Off the Map

IMG_20130430_153129_036-1Off the Map is a zine written by two women who adventured around Europe––squatting and finding random places to sleep and adventure. I chose this zine because I feel like it emphasizes what Sarah Dyer was trying to do in 1988 which is really Alison Piepmeier’s point––that if people, specifically women, don’t tell their stories; they will likely go unheard.

Piepmeier writes, “Although zines are often described as though they and their predecessors have always been male-dominated media, what hasn’t been discussed is the fact that these publications also have predecessors in the informal publications, documents, and artifacts produced by women during the first and second waves of feminism. One reason for this omission is that zines are resistant media, and women are, even today, rarely identified with resistance” (25).

Off the Map encourages its readers (I’d say the zine is definitely targeted towards young women or just women in general) to tell their stories about exploring the word and the world that they live in. The authors, Hib and Kika, write, “For some of us, zines are more accessible, more inviting; they tempt the reader to tell her own stories, to see that the author (or authors) are no heroines, no experts, but just people, just kids telling it like they see it, and live it” (7). The zine encourages women to make their voices heard and not fall into the invisibility that society often expects from women. It also tells these women’s stories about their adventures doing things that are often not considered to be “lady-like.” Hib and Kika sleep where ever they can, sleep in other people’s homes, etc––they are living their lives unafraid of the unknown and unafraid of anything. IMG_20130430_160141_671 IMG_20130430_160136_137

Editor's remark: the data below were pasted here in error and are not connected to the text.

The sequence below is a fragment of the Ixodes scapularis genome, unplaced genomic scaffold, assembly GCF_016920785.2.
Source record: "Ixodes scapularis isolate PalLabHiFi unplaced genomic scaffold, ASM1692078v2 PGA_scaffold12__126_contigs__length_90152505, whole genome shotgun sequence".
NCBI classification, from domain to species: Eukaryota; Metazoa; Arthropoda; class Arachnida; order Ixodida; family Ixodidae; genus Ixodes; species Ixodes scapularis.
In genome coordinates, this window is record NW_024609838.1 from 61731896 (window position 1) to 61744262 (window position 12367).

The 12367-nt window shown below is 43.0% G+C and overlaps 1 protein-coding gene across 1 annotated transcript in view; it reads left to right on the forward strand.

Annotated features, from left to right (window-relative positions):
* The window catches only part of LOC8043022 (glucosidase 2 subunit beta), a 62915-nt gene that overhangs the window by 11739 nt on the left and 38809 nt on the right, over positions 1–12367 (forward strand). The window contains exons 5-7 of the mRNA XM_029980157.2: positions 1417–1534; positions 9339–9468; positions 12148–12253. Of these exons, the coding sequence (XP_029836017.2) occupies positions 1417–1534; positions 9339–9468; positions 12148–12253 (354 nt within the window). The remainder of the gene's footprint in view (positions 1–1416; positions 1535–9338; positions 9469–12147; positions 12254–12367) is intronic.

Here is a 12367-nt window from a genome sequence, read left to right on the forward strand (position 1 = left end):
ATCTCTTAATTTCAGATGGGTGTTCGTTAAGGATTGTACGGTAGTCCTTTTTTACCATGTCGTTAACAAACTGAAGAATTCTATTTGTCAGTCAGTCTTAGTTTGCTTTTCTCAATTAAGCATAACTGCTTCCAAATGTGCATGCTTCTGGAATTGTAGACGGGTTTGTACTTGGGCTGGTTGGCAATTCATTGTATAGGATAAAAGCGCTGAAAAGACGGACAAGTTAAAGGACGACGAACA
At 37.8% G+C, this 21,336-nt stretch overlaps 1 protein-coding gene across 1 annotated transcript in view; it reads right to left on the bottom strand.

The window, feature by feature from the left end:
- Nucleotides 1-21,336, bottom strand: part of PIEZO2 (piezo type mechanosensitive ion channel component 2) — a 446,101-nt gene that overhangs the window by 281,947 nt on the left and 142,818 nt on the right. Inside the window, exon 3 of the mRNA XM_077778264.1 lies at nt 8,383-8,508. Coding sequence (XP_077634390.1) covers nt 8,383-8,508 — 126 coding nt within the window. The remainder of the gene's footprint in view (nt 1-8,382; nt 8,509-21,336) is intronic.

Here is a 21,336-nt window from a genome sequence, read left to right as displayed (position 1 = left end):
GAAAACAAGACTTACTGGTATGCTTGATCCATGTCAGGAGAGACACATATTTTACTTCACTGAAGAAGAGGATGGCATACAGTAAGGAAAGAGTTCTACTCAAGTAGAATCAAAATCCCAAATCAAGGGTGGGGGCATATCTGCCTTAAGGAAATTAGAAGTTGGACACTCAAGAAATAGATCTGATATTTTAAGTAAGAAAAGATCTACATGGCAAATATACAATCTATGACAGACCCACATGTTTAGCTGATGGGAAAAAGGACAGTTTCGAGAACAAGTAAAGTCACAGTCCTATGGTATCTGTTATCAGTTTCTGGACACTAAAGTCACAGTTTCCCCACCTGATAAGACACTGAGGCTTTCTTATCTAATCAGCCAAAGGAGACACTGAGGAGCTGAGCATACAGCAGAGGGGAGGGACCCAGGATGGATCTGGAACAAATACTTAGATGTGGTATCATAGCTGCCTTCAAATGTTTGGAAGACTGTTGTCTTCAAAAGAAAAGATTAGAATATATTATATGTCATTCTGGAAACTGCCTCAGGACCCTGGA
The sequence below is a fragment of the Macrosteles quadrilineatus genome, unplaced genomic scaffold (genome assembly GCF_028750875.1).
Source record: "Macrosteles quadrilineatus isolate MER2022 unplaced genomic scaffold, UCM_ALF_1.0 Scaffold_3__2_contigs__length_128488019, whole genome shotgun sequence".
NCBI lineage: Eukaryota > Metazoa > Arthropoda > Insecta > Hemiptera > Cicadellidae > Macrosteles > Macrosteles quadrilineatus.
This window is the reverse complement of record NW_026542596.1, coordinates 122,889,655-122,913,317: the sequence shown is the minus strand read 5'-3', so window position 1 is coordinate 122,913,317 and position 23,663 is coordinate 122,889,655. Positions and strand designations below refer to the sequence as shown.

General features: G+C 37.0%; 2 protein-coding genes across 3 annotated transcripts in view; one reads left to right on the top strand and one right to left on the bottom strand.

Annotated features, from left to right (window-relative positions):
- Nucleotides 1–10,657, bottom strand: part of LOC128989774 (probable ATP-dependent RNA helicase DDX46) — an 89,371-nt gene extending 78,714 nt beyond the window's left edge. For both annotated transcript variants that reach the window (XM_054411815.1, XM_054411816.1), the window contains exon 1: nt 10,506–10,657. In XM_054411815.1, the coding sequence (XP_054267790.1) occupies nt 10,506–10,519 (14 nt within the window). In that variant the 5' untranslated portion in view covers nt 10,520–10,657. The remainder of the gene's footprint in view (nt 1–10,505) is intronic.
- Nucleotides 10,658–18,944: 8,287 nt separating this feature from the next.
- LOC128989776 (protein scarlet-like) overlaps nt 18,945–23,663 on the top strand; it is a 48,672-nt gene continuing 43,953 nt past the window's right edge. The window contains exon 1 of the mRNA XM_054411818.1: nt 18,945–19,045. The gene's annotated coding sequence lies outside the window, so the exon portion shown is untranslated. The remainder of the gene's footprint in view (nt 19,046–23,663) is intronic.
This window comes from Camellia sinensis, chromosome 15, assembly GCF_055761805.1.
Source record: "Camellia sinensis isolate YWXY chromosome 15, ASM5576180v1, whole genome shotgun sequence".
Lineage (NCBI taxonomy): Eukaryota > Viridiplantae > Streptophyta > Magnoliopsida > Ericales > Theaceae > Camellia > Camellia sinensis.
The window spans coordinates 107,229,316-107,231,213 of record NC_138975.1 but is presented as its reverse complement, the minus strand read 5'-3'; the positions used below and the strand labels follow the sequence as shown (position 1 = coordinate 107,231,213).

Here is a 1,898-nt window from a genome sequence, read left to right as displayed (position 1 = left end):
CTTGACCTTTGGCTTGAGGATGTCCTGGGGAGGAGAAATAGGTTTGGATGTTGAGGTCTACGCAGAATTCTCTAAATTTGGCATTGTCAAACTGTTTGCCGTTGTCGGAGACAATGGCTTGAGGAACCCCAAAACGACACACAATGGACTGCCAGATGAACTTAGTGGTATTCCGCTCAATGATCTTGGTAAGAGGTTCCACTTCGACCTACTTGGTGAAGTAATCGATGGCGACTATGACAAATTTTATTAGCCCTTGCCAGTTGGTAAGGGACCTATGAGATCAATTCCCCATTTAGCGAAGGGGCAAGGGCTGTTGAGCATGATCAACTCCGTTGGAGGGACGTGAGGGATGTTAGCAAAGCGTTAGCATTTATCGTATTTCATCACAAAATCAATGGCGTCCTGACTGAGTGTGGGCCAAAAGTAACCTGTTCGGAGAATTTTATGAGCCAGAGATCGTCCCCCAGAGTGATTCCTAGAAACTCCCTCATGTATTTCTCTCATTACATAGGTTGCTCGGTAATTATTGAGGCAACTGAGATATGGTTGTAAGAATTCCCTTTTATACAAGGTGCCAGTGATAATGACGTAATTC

One thought on “Off the Map

  1. I think the zine you chose gets at what is most awesome for me about zines in general. On a small scale, they give people a voice and allow them to share whatever they think is meaningful for other people to hear. Because they are so personal, they are very inviting and seem to be unbiased and much more genuine than reading an article in a magazine in print. For those who read this zine, specifically women in this case, it gives them an outlet for discourse that they might otherwise not be able to have.

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